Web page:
Lagos is the cultural hub of Nigeria, a city where dreams can be brought to life. It’s now home to Bloody Civilian (born Emoseh Khamofu), who featured in this year’s NME 100; marking her identity with her unique fusion of Afrobeats, R&B and house music. Already catching Marvel’s eye even before she released her debut single, a track on the Black Panther: Wakanda Forever soundtrack followed, before she was picked up by 0207 Def Jam – a label home to the likes of Stormzy and Adekunle Gold.
While the accolades are mounting up, it’s been a turbulent road to this point. Before moving to the capital city of Abuja when she was younger, Khamofu grew up in a rural village in northern Nigeria before it was taken over by a flurry of political unrest, its residents forced out by the violence that is alluded to in her artist name. Her recent debut EP ‘Anger Management’ traces this chapter of her life, produced as the result of a healing period that’s been characterised by these intense emotions. “Even just surviving hurdles fortifies you in a way”, she tells NME over Zoom. “The pain isn’t one hundred percent gone, but age has this way of healing.”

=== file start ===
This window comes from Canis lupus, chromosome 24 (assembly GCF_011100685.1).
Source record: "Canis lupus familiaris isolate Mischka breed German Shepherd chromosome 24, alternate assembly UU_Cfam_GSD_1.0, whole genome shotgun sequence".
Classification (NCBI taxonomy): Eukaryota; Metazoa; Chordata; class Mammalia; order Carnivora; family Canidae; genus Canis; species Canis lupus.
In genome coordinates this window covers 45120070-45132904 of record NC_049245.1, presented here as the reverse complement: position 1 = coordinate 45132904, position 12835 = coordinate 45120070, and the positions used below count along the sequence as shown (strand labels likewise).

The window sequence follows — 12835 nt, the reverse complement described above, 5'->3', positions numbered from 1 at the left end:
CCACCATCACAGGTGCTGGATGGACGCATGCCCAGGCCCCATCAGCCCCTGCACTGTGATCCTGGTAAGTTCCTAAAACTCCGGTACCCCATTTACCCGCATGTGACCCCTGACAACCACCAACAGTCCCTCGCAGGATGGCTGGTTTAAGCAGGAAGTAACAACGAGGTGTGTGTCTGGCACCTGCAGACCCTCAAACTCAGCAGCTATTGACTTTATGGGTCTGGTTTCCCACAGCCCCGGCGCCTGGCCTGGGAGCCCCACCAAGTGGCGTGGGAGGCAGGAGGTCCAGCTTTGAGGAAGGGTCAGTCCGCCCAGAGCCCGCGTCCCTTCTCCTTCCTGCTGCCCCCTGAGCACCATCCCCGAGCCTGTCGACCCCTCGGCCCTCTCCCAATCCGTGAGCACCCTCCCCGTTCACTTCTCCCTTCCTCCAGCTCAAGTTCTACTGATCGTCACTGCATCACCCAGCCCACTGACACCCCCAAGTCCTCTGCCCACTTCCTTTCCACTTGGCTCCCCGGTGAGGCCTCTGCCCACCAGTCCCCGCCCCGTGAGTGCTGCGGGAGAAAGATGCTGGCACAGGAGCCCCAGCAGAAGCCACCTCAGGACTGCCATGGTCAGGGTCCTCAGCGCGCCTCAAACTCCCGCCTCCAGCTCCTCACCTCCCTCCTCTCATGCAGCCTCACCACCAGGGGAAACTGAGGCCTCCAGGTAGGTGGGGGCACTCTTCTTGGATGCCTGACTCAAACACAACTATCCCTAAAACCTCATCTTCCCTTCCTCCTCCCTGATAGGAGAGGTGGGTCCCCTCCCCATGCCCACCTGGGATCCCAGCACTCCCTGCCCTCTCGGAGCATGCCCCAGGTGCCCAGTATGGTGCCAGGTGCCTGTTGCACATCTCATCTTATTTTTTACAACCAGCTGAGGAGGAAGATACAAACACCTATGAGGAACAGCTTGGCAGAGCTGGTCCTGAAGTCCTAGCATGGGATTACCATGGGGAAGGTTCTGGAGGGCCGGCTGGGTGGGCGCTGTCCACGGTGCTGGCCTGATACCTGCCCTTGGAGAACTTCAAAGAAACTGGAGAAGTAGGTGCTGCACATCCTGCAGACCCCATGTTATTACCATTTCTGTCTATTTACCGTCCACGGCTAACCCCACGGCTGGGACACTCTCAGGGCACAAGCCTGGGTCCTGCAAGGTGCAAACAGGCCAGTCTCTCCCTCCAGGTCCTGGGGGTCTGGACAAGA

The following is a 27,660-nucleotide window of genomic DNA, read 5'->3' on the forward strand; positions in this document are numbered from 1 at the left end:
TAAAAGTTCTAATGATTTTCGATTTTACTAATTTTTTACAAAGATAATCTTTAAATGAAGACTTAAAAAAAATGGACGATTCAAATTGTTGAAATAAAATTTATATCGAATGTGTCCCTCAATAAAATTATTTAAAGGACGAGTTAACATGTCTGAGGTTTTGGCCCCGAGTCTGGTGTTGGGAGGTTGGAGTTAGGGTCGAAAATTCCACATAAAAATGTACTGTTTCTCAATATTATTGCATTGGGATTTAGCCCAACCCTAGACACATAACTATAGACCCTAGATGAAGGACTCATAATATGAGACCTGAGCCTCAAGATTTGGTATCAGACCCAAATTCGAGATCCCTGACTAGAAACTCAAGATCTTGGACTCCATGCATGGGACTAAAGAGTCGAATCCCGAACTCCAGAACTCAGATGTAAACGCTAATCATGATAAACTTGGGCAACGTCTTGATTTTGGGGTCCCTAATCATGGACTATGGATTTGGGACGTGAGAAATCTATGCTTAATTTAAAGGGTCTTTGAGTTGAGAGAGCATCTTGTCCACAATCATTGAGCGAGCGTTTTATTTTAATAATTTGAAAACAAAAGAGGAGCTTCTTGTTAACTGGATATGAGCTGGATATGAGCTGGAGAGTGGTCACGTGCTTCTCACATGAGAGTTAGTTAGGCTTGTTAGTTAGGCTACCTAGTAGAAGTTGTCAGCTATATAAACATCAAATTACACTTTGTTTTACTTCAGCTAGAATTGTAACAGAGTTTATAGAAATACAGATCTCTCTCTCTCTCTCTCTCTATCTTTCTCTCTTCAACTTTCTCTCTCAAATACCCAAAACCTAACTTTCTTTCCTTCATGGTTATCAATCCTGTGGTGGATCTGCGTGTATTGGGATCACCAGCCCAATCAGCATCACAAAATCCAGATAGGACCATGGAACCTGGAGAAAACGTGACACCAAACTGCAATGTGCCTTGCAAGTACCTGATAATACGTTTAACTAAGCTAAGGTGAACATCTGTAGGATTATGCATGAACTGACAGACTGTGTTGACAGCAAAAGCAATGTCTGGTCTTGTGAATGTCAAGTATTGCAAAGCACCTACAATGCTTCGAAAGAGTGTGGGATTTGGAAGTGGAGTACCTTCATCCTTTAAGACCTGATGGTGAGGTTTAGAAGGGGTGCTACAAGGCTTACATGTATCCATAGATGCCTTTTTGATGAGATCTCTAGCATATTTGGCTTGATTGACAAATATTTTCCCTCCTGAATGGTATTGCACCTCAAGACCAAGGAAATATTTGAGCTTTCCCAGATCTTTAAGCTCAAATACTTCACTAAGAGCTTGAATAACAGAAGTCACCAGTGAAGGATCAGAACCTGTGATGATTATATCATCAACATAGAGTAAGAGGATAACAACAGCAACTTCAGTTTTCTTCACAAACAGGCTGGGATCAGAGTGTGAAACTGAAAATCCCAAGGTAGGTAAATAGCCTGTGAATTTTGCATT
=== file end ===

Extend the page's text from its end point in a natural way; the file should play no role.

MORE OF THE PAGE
Despite this emotional hardship she has had to overcome Khamofu says she is inspired and motivated by the current globalisation of African music, which is seeing artists from across the continent hit new heights. Last month, Burna Boy became the first African artist to play a UK stadium whilst Glastonbury’s Other Stage was headlined by Wizkid this year, who is soon set to take over Tottenham Hotspur Stadium.
Khamofu’s message, delivered via a spritely Afrobeats-infused bounce with Amapiano flavours, has never been more poignant. NME catches up with her shortly after the release of ‘Anger Management’ to hear her story, from Abuja to Lagos – and beyond.
NME: When did you start to work on ‘Anger Management’?
“The first lyric was written four years ago. It was a period in my life filled with question marks. I was kind of writing to free myself through expression. I just wanted to be able to let go. Whenever I write about something, it’s the beginning of a healing process for me…over the years it’s evolved into different layers of healing.”
Your artist name directly relates to your experiences with violence in northern Nigeria. How has your upbringing impacted the music you make today?